from the book-learnin' dept
Every once in a while, we get some good news out of a government agency. Based on a 2013 directive from the White House, NASA had finally announced early this year that it would be following the NIH model and making its publicly funded research available for free online. With the only caveat being a restriction on research that relates to national security, NASA has made good on plans to publish the rest of this research on Pubspace, its new publicly-facing portal for sharing this research.
Care to learn more about 400-foot tsunamis on Mars? Now you can, after Nasa announced it is making all its publicly funded research available online for free. The space agency has set up a new public web portal called Pubspace, where the public can find Nasa-funded research articles on everything from the chances oflife on one of Saturn’s moons to the effects of space station living on the hair follicles of astronauts.
“Making our research data easier to access will greatly magnify the impact of our research,” NASA Chief Scientist Ellen Stofan said in a statement. “As scientists and engineers, we work by building upon a foundation laid by others.”
It's a fine sentiment, as well as a wonderful analogous case to point to when discussing other knowledge that should, but currently isn't, freely available to the public. That NASA's research was long hidden entirely, or hidden behind a paywall, was especially egregious, however, given that this research is publicly funded. The idea of a government agency producing knowledge with taxpayer money and then hording it for secrecy or cash is, frankly, obscene. It's our research, after all. Freeing this up and letting the public build upon that knowledge can only be a good thing.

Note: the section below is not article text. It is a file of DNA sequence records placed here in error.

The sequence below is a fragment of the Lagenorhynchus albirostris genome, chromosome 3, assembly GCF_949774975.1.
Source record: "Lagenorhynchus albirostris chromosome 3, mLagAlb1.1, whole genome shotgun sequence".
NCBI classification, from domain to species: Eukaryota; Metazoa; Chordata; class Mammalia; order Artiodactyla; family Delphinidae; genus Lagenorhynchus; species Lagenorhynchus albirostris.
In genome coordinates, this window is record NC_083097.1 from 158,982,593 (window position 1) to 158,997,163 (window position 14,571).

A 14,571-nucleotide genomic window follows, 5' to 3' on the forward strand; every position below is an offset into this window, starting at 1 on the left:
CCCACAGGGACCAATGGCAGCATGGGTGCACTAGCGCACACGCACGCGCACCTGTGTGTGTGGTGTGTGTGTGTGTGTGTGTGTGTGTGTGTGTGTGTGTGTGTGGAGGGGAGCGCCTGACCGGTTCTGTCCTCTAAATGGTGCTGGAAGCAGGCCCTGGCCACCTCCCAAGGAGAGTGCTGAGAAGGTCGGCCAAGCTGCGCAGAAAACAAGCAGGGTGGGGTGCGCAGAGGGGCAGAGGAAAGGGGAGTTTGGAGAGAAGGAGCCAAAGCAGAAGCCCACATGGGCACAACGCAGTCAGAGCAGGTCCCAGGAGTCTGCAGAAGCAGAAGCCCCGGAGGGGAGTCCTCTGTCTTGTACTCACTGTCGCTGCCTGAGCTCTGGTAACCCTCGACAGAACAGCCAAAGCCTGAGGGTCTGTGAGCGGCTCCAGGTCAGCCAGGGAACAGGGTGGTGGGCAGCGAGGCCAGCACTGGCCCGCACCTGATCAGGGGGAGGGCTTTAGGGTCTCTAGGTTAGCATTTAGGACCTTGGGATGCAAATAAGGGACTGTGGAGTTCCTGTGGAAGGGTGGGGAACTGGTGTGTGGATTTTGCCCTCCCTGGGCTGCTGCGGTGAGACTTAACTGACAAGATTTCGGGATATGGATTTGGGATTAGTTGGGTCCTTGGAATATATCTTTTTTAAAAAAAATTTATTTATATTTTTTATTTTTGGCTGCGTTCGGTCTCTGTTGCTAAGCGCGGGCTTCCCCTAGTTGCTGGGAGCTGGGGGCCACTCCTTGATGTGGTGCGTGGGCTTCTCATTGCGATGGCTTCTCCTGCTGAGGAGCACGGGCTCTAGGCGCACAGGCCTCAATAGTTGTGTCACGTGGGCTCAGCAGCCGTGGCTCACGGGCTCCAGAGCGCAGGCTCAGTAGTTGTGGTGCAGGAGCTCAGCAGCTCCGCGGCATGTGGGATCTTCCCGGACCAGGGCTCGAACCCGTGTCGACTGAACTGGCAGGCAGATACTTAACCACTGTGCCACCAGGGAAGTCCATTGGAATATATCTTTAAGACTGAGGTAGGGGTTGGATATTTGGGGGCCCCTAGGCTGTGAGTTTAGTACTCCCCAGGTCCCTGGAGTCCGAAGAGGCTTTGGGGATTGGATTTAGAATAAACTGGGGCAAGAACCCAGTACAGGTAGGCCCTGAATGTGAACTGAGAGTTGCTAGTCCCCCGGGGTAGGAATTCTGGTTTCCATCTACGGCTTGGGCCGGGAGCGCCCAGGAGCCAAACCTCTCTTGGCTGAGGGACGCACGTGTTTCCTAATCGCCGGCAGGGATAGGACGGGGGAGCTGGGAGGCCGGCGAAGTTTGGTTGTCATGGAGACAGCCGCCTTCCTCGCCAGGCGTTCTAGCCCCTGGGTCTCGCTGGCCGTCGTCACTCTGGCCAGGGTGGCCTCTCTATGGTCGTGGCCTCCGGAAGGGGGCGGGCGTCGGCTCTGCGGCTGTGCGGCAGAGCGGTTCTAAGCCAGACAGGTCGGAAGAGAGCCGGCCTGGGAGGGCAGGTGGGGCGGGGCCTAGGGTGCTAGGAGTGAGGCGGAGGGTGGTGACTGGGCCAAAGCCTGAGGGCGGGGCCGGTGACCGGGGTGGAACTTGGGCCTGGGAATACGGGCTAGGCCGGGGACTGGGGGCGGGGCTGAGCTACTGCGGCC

And, as even better news, this appears to be becoming something of a practice among the scientific community.
The move is part of a trend in the worldwide scientific community towards making knowledge more readily available. In May, EU member states agreed on an initiative to try to make all European scientific papers freely available by 2020. In the meantime, you can enjoy Nasa-funded insights into keeping fit in space, the ages of the lunar seas, and much more. Should keep you occupied for the weekend.
And perhaps it's worth boning up on that kind of thing now more than ever. After all, SETI recently made an announcement that you can read about here, but that I won't expand upon (spoiler: there was a light from a star system that's probably not aliens, but I want it to be aliens). You'll want all that NASA research goodness when Kro'thak Tentaclus arrives, so ya'll have something to talk about over coffee.